The council monitors diseases that kill deer in Córdoba, Huelva and Seville.


Technical specialists from the Ministry of Sustainable Development, Environment and the Blue Economy confirmed that several deer died due to epizootic hemorrhagic disease (EHD). It is a non-contagious mosquito-borne infectious disease that affects wild and domestic ruminants but never affects humans.

This is a pathology that particularly affects deer, but also roe deer and fallow deer, although to a lesser extent. Large deer are also not at risk due to the thickness of their skin, which is more resistant to bites from these mosquitoes.

The Ministry of Sustainable Development, Environment and the Blue Economy is monitoring and special supervision of this situation in order to prevent the spread of this hemorrhoid fever.

So, according to a press release, animal health experts have found several positive results on livestock farms in the municipalities of Córdoba, Cardegna and Villanueva del Rey. In cattle, it can cause mild and self-limiting symptoms for about two weeks, but is treated with antibiotics and anti-inflammatories and the animals recover.

Similarly, outbreaks of deer deaths have been reported in Adamus and Cardegna, Córdoba, as well as in El Pedroso (Seville) and Zufra (Huelva). For this reason, those in charge of the Council ask citizens to work together to stop the spread of this disease that affects wild animals.

Thus, the administration calls on hunters and owners of reserves and farms to inform the territorial offices of the Ministry of Sustainable Development, Environment and the Blue Economy, as well as conservation agents, if they find any sick animal or with symptoms of this disease. .

Hunting ground owners in cases of severe impact on specimens can use the exclusive permit for selective hunting for certain types of game, established by the Decree of May 30, 2023 of the General Directorate of Political Forestry and Biodiversity. to stop suffering and limit the spread of disease.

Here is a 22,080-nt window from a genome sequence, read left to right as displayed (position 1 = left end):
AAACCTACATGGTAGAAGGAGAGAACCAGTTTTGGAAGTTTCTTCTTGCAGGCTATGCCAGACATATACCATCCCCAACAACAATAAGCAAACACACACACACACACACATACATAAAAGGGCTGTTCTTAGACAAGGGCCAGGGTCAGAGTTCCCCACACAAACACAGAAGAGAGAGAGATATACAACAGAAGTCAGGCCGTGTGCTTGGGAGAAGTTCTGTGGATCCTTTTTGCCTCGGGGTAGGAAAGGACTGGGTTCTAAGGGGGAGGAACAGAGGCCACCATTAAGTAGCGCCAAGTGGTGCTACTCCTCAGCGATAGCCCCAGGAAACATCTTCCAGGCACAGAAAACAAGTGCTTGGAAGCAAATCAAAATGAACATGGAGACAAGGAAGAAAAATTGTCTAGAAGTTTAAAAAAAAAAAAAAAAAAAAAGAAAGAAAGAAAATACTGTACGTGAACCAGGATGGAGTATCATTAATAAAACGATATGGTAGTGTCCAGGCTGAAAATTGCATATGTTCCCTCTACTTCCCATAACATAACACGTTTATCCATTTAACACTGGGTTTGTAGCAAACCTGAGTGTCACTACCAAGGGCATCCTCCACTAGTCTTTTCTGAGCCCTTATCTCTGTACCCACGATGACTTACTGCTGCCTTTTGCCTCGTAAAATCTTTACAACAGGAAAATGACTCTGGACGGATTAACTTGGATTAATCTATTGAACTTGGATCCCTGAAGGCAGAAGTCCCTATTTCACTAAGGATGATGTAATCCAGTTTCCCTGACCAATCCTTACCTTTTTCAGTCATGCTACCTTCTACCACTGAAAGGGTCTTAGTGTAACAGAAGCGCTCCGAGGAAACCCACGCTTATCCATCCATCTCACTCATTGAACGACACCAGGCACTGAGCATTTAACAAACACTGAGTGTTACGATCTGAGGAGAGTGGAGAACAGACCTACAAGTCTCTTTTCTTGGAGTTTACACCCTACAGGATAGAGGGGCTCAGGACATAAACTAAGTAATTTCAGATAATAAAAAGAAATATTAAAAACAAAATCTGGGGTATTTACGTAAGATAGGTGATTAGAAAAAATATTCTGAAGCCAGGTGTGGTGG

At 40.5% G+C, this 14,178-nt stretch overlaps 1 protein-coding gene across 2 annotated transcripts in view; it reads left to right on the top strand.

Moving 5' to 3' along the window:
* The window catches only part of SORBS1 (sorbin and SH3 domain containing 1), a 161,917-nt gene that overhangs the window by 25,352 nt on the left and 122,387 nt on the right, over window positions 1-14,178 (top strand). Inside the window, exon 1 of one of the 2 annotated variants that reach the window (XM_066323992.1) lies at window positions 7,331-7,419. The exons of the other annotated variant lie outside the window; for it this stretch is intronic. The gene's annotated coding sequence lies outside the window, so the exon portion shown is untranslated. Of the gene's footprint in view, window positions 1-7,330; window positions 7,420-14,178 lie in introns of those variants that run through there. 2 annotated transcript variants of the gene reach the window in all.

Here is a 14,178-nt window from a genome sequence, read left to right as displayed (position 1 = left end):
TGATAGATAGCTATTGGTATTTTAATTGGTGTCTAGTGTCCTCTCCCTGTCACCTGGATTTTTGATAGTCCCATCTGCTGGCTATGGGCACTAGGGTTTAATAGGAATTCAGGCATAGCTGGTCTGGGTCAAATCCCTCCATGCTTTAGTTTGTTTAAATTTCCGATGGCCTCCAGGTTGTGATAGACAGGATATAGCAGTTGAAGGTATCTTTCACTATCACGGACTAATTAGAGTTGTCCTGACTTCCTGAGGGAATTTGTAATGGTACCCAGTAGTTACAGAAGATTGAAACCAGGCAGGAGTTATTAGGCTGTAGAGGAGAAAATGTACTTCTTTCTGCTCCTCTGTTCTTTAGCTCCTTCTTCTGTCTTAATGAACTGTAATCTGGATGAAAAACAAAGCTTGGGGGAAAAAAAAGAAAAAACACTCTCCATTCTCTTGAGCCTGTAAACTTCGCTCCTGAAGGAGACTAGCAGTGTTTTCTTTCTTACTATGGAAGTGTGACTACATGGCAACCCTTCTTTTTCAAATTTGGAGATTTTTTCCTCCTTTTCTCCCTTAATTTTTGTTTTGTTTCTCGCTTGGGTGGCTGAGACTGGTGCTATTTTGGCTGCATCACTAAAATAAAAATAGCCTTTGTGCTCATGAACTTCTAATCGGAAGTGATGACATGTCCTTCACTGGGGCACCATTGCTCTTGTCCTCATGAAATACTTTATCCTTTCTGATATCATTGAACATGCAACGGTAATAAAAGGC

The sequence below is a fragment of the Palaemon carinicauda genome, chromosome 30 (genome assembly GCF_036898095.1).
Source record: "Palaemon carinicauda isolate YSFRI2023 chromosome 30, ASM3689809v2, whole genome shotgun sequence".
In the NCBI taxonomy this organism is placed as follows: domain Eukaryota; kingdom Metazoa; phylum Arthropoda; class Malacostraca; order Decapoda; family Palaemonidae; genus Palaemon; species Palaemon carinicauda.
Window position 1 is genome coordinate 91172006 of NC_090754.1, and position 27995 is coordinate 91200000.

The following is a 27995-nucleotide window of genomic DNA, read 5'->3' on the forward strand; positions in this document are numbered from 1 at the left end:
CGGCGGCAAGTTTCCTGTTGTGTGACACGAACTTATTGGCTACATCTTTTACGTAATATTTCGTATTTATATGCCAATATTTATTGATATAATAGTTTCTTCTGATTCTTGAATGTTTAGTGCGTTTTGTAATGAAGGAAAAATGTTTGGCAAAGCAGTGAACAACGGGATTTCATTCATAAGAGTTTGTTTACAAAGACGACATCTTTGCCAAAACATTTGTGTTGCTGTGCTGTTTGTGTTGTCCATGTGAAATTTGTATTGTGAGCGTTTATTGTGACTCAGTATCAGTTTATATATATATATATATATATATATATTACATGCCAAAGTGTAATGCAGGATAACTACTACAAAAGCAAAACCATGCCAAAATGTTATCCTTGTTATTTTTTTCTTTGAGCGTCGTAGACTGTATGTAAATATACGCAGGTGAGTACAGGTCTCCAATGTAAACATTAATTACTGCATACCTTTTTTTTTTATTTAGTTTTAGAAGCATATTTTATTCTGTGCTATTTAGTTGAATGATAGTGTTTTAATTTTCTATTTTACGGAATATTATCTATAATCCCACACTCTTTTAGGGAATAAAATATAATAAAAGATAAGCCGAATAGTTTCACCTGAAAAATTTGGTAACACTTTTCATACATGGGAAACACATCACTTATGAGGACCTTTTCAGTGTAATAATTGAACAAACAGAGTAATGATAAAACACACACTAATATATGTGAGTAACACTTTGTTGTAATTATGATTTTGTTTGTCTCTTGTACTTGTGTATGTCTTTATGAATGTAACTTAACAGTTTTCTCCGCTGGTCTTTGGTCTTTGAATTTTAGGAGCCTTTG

It is also important to prevent the spread of the disease by not moving deer between different hunting grounds, even within or between areas where no cases are currently reported, as the presence of the disease in wild animals may not yet be detected. .

The Council’s technical staff does not recommend biosecurity measures that minimize the risk of wildlife exposure to disease-carrying mosquitoes, which are only recommended in some very specific cases where deer are in restricted areas either for breeding or living in a fence. .

It is a notifiable disease and is subject to surveillance, for which measures must be taken to prevent its spread due to its introduction into the European Union or movements between Member States, as laid down in Regulation (EU) 2016/429. There is currently no protocol for action by the Ministry of Agriculture, Fisheries and Food against this deer disease, nor a vaccine against it.


Historically, hemorrhagic fever has circulated in North America, Australia, Asia and Africa, but has never been detected in the EU until authorities in Italy and Spain reported detection of the virus in cattle farms on November 10 and 11, 2022. and deer.

Since the end of June 2023, numerous cases of cattle with symptoms consistent with EHE have appeared on various livestock farms in Córdoba, Huelva and Seville, confirming the diagnosis of the Algete Central Veterinary Laboratory of the Ministry of Agriculture, Fisheries and Food. . Hemorrhoid fever has also been confirmed in deer in hunting grounds in Seville, Córdoba and Huelva.

In herds of cattle in which this disease occurs, the number of affected animals is small and they respond well to adequate treatment with antibiotics and anti-inflammatory drugs. It can be foreseen that in deer the picture is similar, although in this species the possibility of applying this type of treatment is excluded.

Symptoms in cattle: fever, inflammation of the nostrils and mouth. Mucus and excessive salivation. Edema of the jaw and swelling of the head. It is difficult for them to move, they are lame. In deer, they are similar, although most of all there is swelling of the head, especially under the jaw, and lameness with difficulty in movement.

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